[QODLink]
Middle East

Israeli soldiers reprimanded for racy photos

Group of new female recruits disciplined after they posted photos of themselves in underwear on social media.

Last Modified: 03 Jun 2013 06:21
Email Article
Print Article
Share article
Send Feedback
Most Jewish Israeli men and women are required to serve in the military, starting at age 18 [AFP]

The Israeli military has disciplined a group of female soldiers who posted photos of themselves in underwear on Facebook.

One picture shows the soldiers exposing their underwear and bottoms. In another, five women pose only in helmets and a small amount of combat equipment. The faces of the soldiers were blurred.

An Israeli news organisation said the women were new recruits at a base in southern Israel.

In a statement, the military said the young women had acted in a manner that showed "unbecoming behaviour" for Israeli soldiers. "The commanding officers disciplined the soldiers as they saw fitting," it said.

In the past few years, the Israeli military has disciplined a number of soldiers for posting offensive images and comments on social media sites.

In a 2010 video on YouTube, a male Israeli soldier dances suggestively around a blindfolded Palestinian woman. Earlier in the same year, photos circulated on the internet of a woman soldier posing in front of Palestinian prisoners.

Early this year, a soldier was reprimanded for writing anti-Palestinian tweets and posting pictures to multiple social media services showing himself naked with a gun.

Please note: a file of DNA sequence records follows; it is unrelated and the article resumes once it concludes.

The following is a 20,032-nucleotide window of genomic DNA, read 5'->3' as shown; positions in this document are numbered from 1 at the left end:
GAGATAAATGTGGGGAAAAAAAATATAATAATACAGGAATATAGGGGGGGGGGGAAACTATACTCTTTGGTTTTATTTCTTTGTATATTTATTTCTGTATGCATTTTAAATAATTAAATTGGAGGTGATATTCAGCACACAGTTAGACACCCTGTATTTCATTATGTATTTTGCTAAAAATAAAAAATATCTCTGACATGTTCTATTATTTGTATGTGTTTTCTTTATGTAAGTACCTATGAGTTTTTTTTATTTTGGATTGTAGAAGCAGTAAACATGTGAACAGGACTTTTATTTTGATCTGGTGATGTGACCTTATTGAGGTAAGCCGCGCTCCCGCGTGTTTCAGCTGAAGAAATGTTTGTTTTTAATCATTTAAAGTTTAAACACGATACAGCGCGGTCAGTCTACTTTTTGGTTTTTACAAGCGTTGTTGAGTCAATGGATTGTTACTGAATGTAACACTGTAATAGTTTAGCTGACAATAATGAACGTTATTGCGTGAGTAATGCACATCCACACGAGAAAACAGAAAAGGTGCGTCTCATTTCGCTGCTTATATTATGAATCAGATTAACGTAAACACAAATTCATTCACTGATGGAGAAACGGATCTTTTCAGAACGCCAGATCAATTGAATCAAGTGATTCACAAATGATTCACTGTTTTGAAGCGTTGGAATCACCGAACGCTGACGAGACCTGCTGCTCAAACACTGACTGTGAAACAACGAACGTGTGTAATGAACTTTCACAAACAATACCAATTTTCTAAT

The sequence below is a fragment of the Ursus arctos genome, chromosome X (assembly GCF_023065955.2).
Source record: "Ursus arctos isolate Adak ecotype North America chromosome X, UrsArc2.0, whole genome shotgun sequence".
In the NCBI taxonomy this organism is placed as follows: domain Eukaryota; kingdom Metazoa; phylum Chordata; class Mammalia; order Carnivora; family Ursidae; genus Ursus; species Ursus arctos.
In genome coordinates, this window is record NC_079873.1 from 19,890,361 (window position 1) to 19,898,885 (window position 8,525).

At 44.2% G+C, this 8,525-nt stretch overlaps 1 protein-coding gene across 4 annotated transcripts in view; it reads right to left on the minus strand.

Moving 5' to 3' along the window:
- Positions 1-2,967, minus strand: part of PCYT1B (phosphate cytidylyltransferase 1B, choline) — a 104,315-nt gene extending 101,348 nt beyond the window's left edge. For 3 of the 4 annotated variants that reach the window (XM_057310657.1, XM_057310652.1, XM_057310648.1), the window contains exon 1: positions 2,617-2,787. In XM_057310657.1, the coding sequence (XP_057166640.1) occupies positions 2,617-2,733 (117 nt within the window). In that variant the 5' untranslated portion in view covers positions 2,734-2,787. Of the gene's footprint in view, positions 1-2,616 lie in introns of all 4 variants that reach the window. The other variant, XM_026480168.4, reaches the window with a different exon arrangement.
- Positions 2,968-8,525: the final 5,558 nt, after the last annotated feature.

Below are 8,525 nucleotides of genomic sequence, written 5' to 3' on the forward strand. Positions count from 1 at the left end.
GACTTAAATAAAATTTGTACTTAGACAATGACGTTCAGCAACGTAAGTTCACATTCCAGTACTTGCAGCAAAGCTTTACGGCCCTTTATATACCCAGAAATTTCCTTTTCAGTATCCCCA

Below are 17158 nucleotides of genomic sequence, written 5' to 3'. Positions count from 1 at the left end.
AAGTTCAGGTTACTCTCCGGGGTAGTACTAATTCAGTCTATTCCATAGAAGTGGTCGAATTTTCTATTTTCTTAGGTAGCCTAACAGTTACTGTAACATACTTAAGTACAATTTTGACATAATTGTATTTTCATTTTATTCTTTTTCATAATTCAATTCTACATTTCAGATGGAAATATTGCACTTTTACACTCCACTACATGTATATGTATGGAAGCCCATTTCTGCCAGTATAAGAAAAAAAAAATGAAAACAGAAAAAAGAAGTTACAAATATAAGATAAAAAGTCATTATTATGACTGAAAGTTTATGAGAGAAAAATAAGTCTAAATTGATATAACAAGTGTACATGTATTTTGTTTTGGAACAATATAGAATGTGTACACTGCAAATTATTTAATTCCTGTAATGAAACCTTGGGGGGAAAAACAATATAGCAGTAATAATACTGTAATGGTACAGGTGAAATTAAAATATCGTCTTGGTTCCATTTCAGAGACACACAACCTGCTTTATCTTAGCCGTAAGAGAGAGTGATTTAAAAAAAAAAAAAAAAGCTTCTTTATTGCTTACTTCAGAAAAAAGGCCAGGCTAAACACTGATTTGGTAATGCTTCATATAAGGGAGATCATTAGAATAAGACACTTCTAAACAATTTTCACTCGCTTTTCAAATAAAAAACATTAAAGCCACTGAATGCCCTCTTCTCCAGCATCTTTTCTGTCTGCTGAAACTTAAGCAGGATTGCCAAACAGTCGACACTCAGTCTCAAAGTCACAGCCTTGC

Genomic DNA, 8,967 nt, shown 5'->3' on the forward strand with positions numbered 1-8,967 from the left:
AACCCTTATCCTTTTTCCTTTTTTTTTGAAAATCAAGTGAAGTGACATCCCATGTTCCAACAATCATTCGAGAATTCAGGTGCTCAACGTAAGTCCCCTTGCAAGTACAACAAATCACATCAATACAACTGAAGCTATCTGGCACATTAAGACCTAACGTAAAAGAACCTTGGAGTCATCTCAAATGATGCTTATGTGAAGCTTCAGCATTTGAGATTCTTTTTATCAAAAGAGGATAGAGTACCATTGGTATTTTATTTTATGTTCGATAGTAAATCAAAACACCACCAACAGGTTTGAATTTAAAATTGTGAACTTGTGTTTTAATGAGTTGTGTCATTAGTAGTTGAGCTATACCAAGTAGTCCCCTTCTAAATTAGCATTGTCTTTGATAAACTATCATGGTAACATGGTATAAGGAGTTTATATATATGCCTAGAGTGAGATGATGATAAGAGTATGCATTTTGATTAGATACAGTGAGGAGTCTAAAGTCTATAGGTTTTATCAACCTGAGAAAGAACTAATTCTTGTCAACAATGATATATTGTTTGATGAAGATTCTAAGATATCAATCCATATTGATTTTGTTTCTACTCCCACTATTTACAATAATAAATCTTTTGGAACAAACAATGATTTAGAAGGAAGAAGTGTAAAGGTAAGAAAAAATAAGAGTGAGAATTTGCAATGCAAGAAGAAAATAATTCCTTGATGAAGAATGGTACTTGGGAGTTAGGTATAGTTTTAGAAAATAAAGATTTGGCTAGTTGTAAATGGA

187

Source:
AP
Email Article
Print Article
Share article
Send Feedback
Topics in this article
Country
Organisation
Featured on Al Jazeera
Your chance to be an investigative journalist in Al Jazeera’s new interactive game.
An innovative rehabilitation programme offers Danish fighters in Syria an escape route and help without prosecution.
Street tension between radical Muslims and Holland's hard right rises, as Islamic State anxiety grows.
Take an immersive look at the challenges facing the war-torn country as US troops begin their withdrawal.
Featured
Private citizens take initiative to help 'irregular' migrants, accusing governments of excessive focus on security.
Indonesia's cassava plantations are being killed by mealybugs, and thousands of wasps have been released to stop them.
Violence in Ain al-Arab has prompted many Kurdish Syrians to flee to Turkey, but others are returning to battle ISIL.
Unelected representatives quietly iron out logistics of massive TPP and TTIP deals among US, Europe, and Asia-Pacific.
Led by students concerned for their future with 'nothing to lose', it remains to be seen who will blink first.